As North America prepares for another hurricane season, the work of one School of Architecture studio is responding to the challenge. Begun in the Fall 2020 semester and entering a second phase in Fall 2021, a collaboration with the University of the Bahamas (UB) and Florida A&M (FAMU) University has brought students from all three institutions together to design innovative and sustainable housing prototypes that can serve as emergency shelters after a natural disaster.
The collaborative design studio is working in partnership with One Eleuthera Foundation, a non-profit community development organization on the island of Eleuthera, and the artist-driven interdisciplinary Michael Singer Studio. A $50,000 grant from the Jeffrey Cook Charitable Trust is funding the multi-semester project, with an additional $15,000 in materials and tools from Lowes Home Improvement.
Last fall, 10 UNC Charlotte architecture students, 15 students from UB’s Department of Architecture & Technology and Department of Visual Arts & Design, and four research students from FAMU’s School of Architecture and Engineering Technology met weekly via Zoom to develop their designs for off-the-grid, easily built housing. Large-group lectures and presentations were followed by break-out sessions in which five small teams of students devised different approaches to solving the design challenge.
Students conducted research, brainstormed different strategies, held design charrettes, and finally created five different prototypes, said Professor of Architecture and Associate Dean for Research and Graduate Programs José Gámez, who led the UNC Charlotte students. One model, for example, was an 8 ft. by 8 ft. cabin made of shipping pallets. Another was “a modern-day thatched hut up on stilts, like you’d see on a beach at a Disney resort,” said Gámez.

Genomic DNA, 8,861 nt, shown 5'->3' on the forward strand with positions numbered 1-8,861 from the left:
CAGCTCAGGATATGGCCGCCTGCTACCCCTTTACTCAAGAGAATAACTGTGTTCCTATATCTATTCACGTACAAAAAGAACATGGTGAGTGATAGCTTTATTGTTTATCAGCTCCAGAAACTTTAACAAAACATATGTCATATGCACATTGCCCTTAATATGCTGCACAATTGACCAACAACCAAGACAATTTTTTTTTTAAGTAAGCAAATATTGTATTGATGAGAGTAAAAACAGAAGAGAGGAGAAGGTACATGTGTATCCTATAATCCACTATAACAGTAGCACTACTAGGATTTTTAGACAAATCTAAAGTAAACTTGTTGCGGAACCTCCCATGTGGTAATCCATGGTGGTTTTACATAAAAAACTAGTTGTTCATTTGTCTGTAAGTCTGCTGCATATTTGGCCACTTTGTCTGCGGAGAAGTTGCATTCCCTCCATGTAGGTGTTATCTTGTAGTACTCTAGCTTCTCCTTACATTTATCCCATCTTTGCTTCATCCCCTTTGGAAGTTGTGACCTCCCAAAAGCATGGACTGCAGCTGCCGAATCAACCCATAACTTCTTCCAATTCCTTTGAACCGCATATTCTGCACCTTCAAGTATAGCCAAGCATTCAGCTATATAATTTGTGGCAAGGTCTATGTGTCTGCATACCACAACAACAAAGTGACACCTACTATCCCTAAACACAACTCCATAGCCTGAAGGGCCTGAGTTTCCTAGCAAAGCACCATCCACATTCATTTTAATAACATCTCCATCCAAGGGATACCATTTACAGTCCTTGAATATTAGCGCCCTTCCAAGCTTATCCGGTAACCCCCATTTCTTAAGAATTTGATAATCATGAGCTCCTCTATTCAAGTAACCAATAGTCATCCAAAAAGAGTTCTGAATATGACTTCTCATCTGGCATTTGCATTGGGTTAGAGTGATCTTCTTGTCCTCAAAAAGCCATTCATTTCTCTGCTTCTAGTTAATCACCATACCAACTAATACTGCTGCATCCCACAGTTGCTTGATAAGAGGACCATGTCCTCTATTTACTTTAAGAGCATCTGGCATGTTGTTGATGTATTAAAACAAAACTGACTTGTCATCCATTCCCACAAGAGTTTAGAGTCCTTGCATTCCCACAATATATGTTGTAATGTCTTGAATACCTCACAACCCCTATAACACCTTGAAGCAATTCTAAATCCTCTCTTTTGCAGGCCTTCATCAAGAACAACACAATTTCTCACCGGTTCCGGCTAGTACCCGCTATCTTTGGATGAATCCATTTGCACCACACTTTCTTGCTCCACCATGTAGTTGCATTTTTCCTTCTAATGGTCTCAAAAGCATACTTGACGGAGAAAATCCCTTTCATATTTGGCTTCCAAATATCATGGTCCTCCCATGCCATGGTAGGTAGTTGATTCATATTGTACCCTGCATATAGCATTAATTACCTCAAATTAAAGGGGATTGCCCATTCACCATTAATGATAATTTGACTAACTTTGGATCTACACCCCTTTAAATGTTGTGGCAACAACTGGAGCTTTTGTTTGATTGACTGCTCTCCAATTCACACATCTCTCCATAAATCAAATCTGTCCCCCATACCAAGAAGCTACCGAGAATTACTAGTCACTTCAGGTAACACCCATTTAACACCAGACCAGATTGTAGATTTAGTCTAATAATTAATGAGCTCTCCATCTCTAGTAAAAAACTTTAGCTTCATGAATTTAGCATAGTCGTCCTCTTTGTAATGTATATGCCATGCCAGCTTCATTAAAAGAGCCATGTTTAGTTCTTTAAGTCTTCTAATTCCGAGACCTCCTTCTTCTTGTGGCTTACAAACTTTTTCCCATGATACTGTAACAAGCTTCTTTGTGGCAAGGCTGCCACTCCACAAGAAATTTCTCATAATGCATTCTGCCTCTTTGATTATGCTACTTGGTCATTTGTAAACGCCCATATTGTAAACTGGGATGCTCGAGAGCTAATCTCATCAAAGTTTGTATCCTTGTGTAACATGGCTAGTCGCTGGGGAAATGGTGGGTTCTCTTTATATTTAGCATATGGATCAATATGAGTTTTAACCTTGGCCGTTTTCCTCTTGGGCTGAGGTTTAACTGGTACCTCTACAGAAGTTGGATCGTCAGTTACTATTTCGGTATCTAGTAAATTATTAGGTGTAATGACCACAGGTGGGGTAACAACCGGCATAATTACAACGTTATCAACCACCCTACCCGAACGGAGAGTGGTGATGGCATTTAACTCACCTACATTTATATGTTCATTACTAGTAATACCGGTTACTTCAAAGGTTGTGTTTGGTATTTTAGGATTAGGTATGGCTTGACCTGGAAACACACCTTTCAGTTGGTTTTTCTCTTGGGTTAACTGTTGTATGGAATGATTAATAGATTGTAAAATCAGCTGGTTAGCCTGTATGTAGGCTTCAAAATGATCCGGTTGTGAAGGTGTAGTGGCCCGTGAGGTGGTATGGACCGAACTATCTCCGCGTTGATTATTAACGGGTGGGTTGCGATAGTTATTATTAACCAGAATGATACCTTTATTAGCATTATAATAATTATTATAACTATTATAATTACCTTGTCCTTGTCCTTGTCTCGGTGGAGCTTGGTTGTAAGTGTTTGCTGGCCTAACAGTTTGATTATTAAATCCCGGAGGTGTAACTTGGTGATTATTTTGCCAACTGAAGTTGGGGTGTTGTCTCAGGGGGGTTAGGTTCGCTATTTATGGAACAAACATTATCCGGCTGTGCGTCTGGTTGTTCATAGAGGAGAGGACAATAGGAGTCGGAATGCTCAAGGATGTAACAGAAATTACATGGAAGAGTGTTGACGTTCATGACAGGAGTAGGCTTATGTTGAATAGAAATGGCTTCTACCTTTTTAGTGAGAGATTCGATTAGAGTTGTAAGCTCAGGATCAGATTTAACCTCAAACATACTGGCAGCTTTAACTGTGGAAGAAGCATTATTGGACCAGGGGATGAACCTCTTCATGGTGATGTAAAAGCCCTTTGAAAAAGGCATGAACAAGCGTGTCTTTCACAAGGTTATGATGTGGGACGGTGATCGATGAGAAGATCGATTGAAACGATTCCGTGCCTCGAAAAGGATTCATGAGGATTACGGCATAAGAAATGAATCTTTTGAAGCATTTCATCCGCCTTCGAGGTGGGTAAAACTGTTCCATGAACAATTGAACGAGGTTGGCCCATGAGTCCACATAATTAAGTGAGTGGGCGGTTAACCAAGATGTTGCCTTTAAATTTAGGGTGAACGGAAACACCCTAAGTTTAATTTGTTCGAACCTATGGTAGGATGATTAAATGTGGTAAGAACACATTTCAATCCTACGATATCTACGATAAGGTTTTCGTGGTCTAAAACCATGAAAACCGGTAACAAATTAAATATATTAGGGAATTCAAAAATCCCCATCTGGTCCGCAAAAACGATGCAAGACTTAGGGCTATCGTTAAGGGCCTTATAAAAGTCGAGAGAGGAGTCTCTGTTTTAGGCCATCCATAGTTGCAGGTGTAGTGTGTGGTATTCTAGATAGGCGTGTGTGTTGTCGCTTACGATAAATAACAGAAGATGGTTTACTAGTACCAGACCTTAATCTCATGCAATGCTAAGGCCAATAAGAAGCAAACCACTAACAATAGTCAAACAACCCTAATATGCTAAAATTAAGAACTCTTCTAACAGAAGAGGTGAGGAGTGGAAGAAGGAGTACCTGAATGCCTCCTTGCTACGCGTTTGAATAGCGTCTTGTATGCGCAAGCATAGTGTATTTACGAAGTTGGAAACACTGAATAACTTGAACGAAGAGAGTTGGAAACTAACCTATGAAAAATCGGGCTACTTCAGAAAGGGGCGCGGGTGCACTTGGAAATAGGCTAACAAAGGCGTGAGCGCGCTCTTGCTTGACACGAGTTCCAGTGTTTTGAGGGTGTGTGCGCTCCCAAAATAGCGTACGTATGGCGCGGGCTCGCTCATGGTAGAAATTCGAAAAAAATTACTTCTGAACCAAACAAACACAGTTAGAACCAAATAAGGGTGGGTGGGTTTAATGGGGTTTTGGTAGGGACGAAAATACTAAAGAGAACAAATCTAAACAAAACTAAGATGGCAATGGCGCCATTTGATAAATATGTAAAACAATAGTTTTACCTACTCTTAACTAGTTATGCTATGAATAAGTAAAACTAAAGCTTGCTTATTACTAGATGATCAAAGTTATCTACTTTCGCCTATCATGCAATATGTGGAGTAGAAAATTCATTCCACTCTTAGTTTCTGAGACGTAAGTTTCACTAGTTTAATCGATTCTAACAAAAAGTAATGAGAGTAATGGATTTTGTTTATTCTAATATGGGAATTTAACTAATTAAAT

One Eleuthera Foundation hopes the structures will serve a dual purpose – as temporary solutions to post-hurricane destruction but also short-term shelters for eco-tourism vacation rentals to enhance the local economy of South Eleuthera. While tourism has made The Bahamas the third richest country in the Americas, one fourth of the population lives in poverty. The students’ designs could increase access to home ownership and tourism income for those Bahamians."Bahama Box," a collaborative design rendering developed by UNC Charlotte student Tyler Trudeau.
As the class opens in Fall 2021, the new collaborative cohort of students will continue to work with the One Eleuthera Foundation to develop housing solutions for the residents of South Eleuthera. Students may even be able to travel to the Bahamas next spring or summer to help build some houses. Additionally, Gámez said, a long-term goal is to adapt emergency housing designs for use along Florida and North Carolina coastlines, which are also vulnerable to destructive winds and flooding.
“What I really enjoyed was seeing the students of these three universities interact with one another and work together – so the idea of international partnerships involving collaborations between students,” said Brook Muller, dean of the College of Arts + Architecture, who joined the Zoom studio on several occasions. “Peer-to-peer learning is where it really starts to happen, and when you’re having those experiences with people from very different places and cultures, the learning ramps up dramatically.”
Student Summer Anderson, who participated in the Fall 2020 studio and continued to work on the project in an independent study last spring, said that this project has been her favorite of her architectural education. Designing for extreme weather – choosing building materials that were compatible with hurricane conditions, had low environmental impact, and could be easily acquired by island residents – presented the biggest learning curve, she said. “It was a unique experience working with people from another culture, as well.”
Summer Anderson's "Tiny House" version of a design called "Bahama Breeze," seen at top and below in its full-size rendering by Ryan Tillotson.
But the best part, she added, was that the project “will be brought to life and be used by people who actually need it, and that is why I got into architecture in the first place. To me designing something that is practical and can be used in emergencies is, honestly, more significant than designing something beautiful. Using architecture and design for helping people is beautiful to me.”